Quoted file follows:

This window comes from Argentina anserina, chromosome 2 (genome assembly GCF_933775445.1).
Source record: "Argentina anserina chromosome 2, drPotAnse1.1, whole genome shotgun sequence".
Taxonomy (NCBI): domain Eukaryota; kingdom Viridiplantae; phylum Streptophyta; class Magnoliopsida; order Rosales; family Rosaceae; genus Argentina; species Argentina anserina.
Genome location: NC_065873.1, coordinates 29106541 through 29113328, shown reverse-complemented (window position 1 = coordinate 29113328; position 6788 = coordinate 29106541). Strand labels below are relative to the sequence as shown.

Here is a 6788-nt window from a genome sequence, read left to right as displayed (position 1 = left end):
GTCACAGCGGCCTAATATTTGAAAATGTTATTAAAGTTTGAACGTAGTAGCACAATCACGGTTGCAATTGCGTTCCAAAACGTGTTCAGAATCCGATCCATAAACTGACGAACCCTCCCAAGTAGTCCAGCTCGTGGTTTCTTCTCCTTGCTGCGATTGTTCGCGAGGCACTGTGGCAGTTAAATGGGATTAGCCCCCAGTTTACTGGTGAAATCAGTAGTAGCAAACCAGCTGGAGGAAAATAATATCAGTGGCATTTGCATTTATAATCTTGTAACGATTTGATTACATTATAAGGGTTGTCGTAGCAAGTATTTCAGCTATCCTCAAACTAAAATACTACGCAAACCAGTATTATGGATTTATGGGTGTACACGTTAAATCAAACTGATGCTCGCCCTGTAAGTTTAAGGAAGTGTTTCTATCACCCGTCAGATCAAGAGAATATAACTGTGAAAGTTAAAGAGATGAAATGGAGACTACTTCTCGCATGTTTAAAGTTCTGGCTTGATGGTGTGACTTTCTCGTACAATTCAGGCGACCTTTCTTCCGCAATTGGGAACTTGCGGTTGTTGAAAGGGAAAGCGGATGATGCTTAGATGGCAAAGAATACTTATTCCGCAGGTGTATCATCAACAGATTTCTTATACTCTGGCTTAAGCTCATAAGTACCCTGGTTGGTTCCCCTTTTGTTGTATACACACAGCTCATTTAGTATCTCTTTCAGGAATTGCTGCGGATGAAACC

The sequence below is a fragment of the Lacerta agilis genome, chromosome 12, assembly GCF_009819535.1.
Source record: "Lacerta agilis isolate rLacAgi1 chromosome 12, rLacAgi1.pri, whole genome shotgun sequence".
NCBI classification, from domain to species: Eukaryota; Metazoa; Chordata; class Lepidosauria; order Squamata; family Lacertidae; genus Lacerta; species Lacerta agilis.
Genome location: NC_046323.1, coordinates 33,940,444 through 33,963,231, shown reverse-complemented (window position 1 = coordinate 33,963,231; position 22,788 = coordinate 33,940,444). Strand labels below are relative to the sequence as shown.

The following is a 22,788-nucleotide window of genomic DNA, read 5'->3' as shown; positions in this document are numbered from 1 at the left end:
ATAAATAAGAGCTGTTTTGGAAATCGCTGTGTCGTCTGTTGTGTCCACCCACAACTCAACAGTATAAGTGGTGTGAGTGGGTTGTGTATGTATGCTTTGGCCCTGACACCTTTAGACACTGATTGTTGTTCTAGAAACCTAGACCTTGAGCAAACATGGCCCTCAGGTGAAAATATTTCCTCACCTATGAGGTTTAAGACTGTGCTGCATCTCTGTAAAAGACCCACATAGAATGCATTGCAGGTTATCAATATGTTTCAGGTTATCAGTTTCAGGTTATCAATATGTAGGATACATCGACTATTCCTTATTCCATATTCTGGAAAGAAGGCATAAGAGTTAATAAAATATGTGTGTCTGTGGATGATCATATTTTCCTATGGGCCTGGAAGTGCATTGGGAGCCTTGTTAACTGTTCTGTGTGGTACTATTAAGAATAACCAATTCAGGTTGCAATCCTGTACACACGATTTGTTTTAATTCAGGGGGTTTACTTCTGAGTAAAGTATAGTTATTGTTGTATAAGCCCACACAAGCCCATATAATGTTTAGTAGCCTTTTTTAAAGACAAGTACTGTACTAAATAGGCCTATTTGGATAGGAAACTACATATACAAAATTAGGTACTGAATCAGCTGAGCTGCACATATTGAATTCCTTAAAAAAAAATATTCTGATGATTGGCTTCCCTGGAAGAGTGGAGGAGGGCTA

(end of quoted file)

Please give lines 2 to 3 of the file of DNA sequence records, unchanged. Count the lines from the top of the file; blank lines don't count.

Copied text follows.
Source record: "Argentina anserina chromosome 2, drPotAnse1.1, whole genome shotgun sequence".
Taxonomy (NCBI): domain Eukaryota; kingdom Viridiplantae; phylum Streptophyta; class Magnoliopsida; order Rosales; family Rosaceae; genus Argentina; species Argentina anserina.